State vs the People; money in North Korea
It is no secret that North Korea is in great need of foreign currency. But getting it has not been so easy in recent months. One way of getting foreign currency, is by sending out North Korean labourers to other countries to work as waitresses or loggers. Their salaries are collected by the North Korean government.
Another way is tourism. Particularly tourists from China come in their thousands to the North Korean beaches and mountains. China has even stimulated tourism to North Korea in an attempt to support the regime without breaking international sanctions. However, the incredibly strict Covid lockdown that was issued by North Korea, has put an end to tourism and to sending workers abroad.
Still, there is a lot of foreign currency in North Korea. It is just not in the hands of the government. It is in the hands of the people.
North Koreans have long understood that they cannot trust their government to provide for their needs in times of crisis. So those who can, like to save up money. However, in 2009, the government decided overnight to take two zeros off their currency, leaving people with just 1% of their savings. Also, trading in foreign currency was forbidden. In the long run it proved impossible to enforce this, since people no longer trusted their own currency. Both the Chinese Yuan and the American Dollar as well as Euros are commonly used in commerce, and by the richer people to save or to use for the purchase of imported products.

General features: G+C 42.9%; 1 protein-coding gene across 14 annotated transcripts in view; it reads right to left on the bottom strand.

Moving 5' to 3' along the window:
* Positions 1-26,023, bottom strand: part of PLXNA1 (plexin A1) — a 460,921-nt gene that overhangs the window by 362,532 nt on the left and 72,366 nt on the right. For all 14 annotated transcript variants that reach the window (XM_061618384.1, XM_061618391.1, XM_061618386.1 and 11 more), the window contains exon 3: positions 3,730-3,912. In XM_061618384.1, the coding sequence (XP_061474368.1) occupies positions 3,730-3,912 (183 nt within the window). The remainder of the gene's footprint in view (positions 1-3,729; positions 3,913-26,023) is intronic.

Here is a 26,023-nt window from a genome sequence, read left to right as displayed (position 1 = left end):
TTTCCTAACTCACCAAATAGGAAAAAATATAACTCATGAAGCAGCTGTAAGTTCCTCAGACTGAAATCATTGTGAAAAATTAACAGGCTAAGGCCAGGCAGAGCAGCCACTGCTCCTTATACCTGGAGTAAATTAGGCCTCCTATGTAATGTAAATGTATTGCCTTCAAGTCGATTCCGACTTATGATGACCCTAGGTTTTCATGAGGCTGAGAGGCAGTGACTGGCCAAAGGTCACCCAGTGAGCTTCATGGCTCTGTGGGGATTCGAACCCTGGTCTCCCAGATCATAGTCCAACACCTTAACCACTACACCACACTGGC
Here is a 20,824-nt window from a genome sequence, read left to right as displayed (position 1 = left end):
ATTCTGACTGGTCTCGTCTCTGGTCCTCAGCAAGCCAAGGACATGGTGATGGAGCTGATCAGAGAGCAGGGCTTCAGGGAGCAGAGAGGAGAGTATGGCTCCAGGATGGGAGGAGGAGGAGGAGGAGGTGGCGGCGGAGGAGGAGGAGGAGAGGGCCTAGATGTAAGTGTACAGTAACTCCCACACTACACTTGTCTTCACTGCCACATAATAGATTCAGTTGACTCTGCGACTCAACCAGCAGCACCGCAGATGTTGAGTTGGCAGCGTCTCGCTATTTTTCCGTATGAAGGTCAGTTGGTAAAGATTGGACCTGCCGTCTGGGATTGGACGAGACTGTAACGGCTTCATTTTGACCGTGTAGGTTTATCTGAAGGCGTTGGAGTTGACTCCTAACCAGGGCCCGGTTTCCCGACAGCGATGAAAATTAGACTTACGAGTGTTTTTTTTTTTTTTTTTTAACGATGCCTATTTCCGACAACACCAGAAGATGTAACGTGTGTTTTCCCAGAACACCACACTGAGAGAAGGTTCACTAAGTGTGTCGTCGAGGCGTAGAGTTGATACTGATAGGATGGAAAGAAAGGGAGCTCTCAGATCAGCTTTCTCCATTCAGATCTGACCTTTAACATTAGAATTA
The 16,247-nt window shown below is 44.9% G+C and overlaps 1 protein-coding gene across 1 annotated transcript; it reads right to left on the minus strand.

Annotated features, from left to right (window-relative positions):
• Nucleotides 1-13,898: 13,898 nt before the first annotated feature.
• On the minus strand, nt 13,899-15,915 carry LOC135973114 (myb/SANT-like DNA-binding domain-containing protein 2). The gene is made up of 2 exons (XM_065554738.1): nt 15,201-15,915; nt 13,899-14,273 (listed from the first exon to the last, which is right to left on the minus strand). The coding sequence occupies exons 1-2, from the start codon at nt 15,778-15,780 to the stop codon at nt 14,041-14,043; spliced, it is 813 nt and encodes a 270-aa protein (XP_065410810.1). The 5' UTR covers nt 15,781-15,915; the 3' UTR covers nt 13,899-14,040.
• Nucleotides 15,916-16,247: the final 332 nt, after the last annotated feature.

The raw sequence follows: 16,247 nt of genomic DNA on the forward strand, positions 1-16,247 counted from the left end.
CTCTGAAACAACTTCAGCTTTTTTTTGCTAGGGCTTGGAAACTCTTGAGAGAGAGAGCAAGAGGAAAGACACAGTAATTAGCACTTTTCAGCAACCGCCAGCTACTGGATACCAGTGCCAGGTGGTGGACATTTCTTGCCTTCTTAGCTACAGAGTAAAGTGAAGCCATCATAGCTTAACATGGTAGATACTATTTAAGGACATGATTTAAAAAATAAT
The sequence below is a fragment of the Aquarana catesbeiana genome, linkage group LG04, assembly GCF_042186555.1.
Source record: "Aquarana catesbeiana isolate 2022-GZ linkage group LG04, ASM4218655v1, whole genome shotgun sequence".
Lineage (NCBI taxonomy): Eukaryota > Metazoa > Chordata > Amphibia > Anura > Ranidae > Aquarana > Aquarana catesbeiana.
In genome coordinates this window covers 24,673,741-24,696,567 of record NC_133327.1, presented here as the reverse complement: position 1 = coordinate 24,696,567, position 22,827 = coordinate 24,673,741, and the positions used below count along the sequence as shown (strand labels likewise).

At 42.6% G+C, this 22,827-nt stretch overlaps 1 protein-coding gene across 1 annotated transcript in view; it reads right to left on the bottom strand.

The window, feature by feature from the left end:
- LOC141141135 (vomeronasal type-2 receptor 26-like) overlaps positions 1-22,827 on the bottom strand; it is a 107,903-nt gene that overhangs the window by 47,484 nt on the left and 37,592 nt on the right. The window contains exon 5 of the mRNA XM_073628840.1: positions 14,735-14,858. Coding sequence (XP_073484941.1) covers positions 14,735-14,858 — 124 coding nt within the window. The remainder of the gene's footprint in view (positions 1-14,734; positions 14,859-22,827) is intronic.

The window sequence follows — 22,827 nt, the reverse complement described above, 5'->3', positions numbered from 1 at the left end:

Daily NK reports that there is even more foreign than local currency circulating in society. The government knows that and wants to ‘absorb’ it. They returned to their 2009 play book. In May, there was a report on Radio Free Asia that people would no longer be able to use foreign currency to purchase things, so that they would be forced to exchange it for local currency in government exchange offices. However, that did not seem to be working. They quoted officials who said:
“So far, the authorities have been trying to enforce the ban, [hoping to] retrieve foreign currency from residents, but their efforts have repeatedly hit a wall due to resistance and uncooperative behavior from both ordinary residents and officials,” the second source said.
“The ban on the use of foreign currency has not been effective, resulting in only a drop in the status of the authorities, [and] the dollar and yuan are still in circulation in the marketplaces.”
About a month later, according to a Daily NK report, the government decided to take action in the opposite direction. Stores that previously had given people the option to buy with foreign currency, would now be foreign currency only stores. While other stores in the provinces would start to offer a foreign currency option.
In this way the government hopes to encourage the citizens to pay with the foreign currency they have saved, so they can eventually get their hands on it. Aside from a cash boost for the government, it would also take economic power from the people and put it back in the hands of the government, leaving people once again at their mercy. A source of the Daily NK put it this way; it is a “silent standoff” between the “money-hungry government” and “people struggling to survive.”
It is hard to say if it will work. There is just not much for sale in the stores after so many months of lockdown. And people may realise more than ever, that it is better to keep your lifeline just in case.
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